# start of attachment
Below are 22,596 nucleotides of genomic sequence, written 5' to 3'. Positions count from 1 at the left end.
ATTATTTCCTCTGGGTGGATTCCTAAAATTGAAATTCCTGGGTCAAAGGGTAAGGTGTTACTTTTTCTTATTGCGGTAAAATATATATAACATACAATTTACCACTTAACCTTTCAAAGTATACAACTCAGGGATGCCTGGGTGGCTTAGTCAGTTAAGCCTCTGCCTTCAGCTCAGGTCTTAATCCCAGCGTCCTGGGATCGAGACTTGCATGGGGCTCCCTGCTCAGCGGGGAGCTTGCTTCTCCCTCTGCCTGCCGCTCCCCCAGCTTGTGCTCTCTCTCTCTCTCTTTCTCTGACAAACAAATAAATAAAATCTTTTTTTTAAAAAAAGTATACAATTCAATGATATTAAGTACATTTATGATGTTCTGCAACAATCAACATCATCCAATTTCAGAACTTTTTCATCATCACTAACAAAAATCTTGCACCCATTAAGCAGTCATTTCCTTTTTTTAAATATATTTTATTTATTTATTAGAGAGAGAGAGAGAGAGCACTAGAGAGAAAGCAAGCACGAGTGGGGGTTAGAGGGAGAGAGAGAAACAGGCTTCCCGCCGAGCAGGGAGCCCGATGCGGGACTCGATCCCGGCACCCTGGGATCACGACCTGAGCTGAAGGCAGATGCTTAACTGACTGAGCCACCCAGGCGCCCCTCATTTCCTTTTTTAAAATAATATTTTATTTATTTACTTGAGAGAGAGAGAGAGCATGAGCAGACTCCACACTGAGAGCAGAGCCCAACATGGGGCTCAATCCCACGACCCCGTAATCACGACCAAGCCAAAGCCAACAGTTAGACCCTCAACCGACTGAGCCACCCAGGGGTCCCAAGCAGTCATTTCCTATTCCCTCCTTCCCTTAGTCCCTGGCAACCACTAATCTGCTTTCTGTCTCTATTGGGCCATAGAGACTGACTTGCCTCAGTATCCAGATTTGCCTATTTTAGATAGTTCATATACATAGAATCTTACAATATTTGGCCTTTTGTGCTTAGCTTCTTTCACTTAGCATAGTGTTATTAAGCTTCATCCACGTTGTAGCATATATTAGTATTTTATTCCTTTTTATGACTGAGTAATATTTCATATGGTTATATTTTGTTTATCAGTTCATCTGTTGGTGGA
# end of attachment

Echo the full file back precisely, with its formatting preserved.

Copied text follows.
Below are 22,596 nucleotides of genomic sequence, written 5' to 3'. Positions count from 1 at the left end.
ATTATTTCCTCTGGGTGGATTCCTAAAATTGAAATTCCTGGGTCAAAGGGTAAGGTGTTACTTTTTCTTATTGCGGTAAAATATATATAACATACAATTTACCACTTAACCTTTCAAAGTATACAACTCAGGGATGCCTGGGTGGCTTAGTCAGTTAAGCCTCTGCCTTCAGCTCAGGTCTTAATCCCAGCGTCCTGGGATCGAGACTTGCATGGGGCTCCCTGCTCAGCGGGGAGCTTGCTTCTCCCTCTGCCTGCCGCTCCCCCAGCTTGTGCTCTCTCTCTCTCTCTTTCTCTGACAAACAAATAAATAAAATCTTTTTTTTAAAAAAAGTATACAATTCAATGATATTAAGTACATTTATGATGTTCTGCAACAATCAACATCATCCAATTTCAGAACTTTTTCATCATCACTAACAAAAATCTTGCACCCATTAAGCAGTCATTTCCTTTTTTTAAATATATTTTATTTATTTATTAGAGAGAGAGAGAGAGAGCACTAGAGAGAAAGCAAGCACGAGTGGGGGTTAGAGGGAGAGAGAGAAACAGGCTTCCCGCCGAGCAGGGAGCCCGATGCGGGACTCGATCCCGGCACCCTGGGATCACGACCTGAGCTGAAGGCAGATGCTTAACTGACTGAGCCACCCAGGCGCCCCTCATTTCCTTTTTTAAAATAATATTTTATTTATTTACTTGAGAGAGAGAGAGAGCATGAGCAGACTCCACACTGAGAGCAGAGCCCAACATGGGGCTCAATCCCACGACCCCGTAATCACGACCAAGCCAAAGCCAACAGTTAGACCCTCAACCGACTGAGCCACCCAGGGGTCCCAAGCAGTCATTTCCTATTCCCTCCTTCCCTTAGTCCCTGGCAACCACTAATCTGCTTTCTGTCTCTATTGGGCCATAGAGACTGACTTGCCTCAGTATCCAGATTTGCCTATTTTAGATAGTTCATATACATAGAATCTTACAATATTTGGCCTTTTGTGCTTAGCTTCTTTCACTTAGCATAGTGTTATTAAGCTTCATCCACGTTGTAGCATATATTAGTATTTTATTCCTTTTTATGACTGAGTAATATTTCATATGGTTATATTTTGTTTATCAGTTCATCTGTTGGTGGA